In our marriage and family life, we want to experience love, we want to express love, and we want to foster love. To accomplish these three things, communication and dialogue are essential, says Pope Francis.
But dialogue isn’t easy. In fact, says the Holy Father, it needs a “long and demanding apprenticeship.”
Still, communication is our calling as spouses and as families. “The family is the image of God, who is a communion of persons,” notes the Pope. The persons of the trinity are in constant, eternal communication.
How can we grow in communication within our families? These six ideas from Pope Francis can help.
1Listen without emotional distraction.
Be disposed to listen patiently to everything the other person wants to say.
In order to do this, we need to have cultivated an interior silence, that makes it possible to listen without mental or emotional distractions.
2Recognize the other’s rights.
This means: Appreciating the other person, and recognizing their right to exist, to think as they think, and to be happy.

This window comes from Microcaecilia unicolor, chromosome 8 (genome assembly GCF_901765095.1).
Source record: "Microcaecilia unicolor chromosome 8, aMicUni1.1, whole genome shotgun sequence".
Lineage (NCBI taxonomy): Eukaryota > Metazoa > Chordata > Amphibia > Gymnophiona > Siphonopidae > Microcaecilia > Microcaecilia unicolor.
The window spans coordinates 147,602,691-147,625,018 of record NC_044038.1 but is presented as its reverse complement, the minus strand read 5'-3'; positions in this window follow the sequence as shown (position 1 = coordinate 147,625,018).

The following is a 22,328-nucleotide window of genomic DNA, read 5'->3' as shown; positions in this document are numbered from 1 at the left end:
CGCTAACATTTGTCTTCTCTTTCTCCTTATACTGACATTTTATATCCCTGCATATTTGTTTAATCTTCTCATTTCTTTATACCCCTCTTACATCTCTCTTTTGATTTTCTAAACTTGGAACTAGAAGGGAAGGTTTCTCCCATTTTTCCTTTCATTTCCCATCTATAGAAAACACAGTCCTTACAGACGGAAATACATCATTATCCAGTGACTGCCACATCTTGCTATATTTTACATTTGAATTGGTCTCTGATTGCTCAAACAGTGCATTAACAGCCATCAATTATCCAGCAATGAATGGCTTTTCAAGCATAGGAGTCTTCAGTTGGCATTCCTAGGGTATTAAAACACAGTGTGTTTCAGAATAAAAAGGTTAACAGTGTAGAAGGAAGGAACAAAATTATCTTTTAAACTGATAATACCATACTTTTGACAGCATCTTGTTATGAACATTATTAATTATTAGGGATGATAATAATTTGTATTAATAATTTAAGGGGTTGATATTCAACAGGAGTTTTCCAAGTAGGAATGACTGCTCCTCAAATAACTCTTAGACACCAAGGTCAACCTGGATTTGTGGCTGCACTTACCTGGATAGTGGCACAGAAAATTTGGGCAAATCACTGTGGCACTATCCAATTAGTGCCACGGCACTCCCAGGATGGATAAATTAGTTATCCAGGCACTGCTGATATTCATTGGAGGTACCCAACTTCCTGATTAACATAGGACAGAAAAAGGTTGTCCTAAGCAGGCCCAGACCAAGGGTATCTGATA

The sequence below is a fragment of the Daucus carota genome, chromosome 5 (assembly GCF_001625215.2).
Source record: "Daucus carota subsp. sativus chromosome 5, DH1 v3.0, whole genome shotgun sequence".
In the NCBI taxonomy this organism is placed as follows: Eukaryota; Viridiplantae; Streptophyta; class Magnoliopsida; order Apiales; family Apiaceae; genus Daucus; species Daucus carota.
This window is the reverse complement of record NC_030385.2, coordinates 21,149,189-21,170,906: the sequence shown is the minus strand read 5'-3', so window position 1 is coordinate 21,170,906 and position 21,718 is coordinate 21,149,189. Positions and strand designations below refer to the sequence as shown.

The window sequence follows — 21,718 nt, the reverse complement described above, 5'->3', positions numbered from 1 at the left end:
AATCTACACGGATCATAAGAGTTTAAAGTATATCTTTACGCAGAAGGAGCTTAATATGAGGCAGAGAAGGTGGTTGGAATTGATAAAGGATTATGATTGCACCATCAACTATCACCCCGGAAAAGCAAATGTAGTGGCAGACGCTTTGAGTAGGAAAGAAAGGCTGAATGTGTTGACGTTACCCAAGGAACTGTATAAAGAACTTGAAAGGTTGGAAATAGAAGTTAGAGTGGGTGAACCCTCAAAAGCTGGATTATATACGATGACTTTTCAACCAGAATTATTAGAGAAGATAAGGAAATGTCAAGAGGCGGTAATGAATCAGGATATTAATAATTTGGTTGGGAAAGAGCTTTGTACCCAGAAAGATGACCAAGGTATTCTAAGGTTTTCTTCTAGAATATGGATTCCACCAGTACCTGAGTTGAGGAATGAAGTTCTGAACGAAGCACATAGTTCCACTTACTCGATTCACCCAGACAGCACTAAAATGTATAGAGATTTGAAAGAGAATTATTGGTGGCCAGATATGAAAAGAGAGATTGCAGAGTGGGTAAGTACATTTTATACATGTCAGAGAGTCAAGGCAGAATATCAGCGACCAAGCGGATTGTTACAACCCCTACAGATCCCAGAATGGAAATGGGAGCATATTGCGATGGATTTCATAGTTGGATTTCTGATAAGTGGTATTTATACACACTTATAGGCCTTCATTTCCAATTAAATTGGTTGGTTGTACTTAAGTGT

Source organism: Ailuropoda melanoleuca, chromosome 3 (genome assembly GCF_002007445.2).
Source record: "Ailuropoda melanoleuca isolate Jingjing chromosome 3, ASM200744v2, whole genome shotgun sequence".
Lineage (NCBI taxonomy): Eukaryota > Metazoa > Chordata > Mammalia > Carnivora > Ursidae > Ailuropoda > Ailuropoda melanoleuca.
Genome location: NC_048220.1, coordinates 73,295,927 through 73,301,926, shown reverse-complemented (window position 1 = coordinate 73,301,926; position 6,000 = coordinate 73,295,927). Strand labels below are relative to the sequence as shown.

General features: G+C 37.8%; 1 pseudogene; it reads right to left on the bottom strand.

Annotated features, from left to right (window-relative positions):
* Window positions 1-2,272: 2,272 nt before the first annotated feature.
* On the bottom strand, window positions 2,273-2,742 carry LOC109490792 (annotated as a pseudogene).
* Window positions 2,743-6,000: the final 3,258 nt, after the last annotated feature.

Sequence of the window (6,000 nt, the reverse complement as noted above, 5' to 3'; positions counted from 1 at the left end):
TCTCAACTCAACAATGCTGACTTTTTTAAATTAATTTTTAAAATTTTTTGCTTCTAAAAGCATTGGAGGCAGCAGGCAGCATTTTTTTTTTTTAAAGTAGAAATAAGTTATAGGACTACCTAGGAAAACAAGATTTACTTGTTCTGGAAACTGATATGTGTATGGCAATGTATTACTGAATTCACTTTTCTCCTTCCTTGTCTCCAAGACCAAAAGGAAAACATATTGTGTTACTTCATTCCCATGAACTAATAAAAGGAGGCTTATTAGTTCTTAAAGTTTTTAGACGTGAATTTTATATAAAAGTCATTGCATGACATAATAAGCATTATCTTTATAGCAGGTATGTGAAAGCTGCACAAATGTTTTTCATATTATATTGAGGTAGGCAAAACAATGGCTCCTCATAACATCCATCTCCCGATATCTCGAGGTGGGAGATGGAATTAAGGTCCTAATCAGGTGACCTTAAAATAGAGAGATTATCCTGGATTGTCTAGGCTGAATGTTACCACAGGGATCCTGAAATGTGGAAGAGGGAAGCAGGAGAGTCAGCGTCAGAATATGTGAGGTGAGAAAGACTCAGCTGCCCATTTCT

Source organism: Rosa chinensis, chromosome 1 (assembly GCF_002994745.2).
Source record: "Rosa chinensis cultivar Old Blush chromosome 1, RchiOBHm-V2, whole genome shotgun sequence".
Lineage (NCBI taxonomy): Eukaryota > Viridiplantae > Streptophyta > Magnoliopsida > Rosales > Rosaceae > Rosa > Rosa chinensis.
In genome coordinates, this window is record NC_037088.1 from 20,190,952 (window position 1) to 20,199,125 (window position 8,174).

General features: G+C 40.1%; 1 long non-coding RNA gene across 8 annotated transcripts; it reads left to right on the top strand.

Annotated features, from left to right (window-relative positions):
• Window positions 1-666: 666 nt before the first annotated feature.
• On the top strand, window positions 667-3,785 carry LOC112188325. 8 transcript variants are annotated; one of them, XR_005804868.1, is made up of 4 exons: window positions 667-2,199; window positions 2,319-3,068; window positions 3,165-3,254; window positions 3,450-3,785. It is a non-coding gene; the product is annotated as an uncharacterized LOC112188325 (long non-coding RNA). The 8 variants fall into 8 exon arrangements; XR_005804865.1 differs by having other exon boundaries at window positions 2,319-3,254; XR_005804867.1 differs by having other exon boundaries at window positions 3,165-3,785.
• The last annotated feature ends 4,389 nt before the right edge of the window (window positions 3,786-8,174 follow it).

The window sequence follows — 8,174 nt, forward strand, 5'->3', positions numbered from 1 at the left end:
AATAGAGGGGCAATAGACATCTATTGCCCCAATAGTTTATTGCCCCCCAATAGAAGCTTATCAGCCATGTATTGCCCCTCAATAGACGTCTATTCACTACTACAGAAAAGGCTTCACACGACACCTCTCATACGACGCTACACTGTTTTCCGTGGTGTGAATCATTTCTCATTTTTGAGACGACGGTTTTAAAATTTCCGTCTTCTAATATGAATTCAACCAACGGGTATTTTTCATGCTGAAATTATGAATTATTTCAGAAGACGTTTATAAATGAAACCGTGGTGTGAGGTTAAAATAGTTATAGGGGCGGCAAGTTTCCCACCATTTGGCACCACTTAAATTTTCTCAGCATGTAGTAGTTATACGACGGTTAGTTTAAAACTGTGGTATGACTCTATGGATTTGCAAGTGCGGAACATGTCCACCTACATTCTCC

Don’t downplay what they say or think, even if you disagree and need to express your own point of view.
Everyone has something to contribute because they have their own experiences, concerns, perspectives, and insights.
3Don’t force agreement.
Be ready to change or expand your ideas and opinions! We don’t have to all be alike. The combination of two different ways of thinking can lead to a synthesis that enriches both.
4Choose words carefully.
It is a skill to say what one is thinking without offending the other. Work on it!
Making a point should never involve inflicting hurt. Many family disagreements are not about the matter at hand, but rather about the tone of voice or attitude with which something was expressed.
5Don’t try to win at any cost.
When we feel loved by someone we can better understand what they are trying to communicate. Expressing one’s position should never be about merely winning an argument or being proved right.
6Remember: To communicate, we need to have something to say!
When we communicate we are giving of ourselves. Let us enrich ourselves so that we can give from an interior richness nourished by reading, personal reflection, prayer, and openness to the world around us. This will keep family life and communication from becoming trivial, boring, or stifling.
~ These 6 points are all found and expanded upon in Nos. 136-141 of Amoris Laetitia.